In 1984, Ernst Götsch, an agroecologist originally from Switzerland, settled on a farm in southern Bahia, Brazil. Using techniques that mimic the natural regeneration of forests, he has since restored over 450 hectares of land that were previously rendered unproductive due to years of intensive agricultural practices.
Inspired by Götsch’s principles, Fazenda da Toca is an organic, agroecological family farm in São Paulo, Brazil. Agroforestry techniques are applied throughout the farm, which covers the equivalent of 2,130 football fields. At the onsite educational center, Instituto Toca, students and community members learn about the farm’s agroecological techniques—which include planting corn with beans and apples with cherries to restore degraded soils, produce high yields, and eliminate the use of chemical pesticides.
For additional information on Ernst Götsch’s approach to agroforestry and for a closer look at Fazenda da Toca, we recommend Agenda Gotsch’s latest short film, Life in Syntropy.
In an effort to restore both local ecosystems and local economies, Green World Campaign works with grassroots partners throughout the tropics to turn degraded land green again. Their work, which centers around tree planting, has transformed communities in Kenya, Mexico, Ethiopia, India, and the Philippines.
Groundswell International is a bottom-up partnership of civil society organizations focused on agroecological farming practices such as agroforestry, crop rotation, and intercropping. Groundswell taps into the wisdom and expertise of farmers to create programs with lasting change throughout the Global South.
Hacienda Pinzacuá is a family farm in the Valle de Cauca region of Colombia using agroforestry techniques to keep their farm healthy and sustainable. Irene Montes Londoño, whose father started the farm, says the farm is “more competitive and less vulnerable to extreme weather events because the system allows soil to retain water for longer periods and has created a microclimate that protects soil from drought. We are resilient.”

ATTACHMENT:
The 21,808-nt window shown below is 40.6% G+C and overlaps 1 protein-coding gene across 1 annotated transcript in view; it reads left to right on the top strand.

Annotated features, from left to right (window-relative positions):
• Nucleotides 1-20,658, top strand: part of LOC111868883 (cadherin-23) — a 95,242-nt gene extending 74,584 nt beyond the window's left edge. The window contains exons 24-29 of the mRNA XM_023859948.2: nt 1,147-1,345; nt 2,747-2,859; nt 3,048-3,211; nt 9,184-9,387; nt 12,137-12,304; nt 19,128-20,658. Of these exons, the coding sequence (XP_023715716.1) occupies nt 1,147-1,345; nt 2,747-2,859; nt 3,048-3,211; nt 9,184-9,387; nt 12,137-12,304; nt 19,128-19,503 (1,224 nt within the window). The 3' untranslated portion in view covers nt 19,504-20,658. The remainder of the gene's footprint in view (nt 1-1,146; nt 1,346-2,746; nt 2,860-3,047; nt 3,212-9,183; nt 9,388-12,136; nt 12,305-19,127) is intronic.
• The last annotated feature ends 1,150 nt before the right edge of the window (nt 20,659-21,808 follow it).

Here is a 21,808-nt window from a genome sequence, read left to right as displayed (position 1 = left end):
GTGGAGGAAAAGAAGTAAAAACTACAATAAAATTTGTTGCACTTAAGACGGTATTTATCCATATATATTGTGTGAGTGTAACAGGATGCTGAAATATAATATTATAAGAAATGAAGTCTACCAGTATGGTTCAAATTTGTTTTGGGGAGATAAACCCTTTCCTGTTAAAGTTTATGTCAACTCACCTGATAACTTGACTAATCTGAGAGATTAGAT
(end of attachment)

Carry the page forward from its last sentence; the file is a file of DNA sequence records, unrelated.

In Morocco, the High Atlas Foundation has planted more than one million fruit-bearing trees, benefiting local communities. It is estimated that this project has helped as many as 50,000 Moroccans increase their incomes and improve food security through the sale of fruit trees.
La Bergerie de Villarceaux is an organic, experimental farm in northern France. Since 2011, Olivier Ranke and his team have planted hundreds of trees throughout the farmland. Their efforts mirror a larger land movement in France which, in recent years, has seen a resurgence in agroforestry practices. The farm also serves as a gathering spot for other organizations working toward sustainable development in the region.
An initiative of The International Center, The New Forests Project (NFP) supports community efforts in sustainable agriculture, reforestation, and natural resource preservation. Recognizing the numerous benefits of agroforestry—soil restoration, carbon sequestration, and increased farm productivity—the organization keeps the practice central to its work. Over the years, NFP has distributed tree seeds and provided technical assistance, education, and equipment to support reforestation efforts in 4,500 communities in over 120 countries.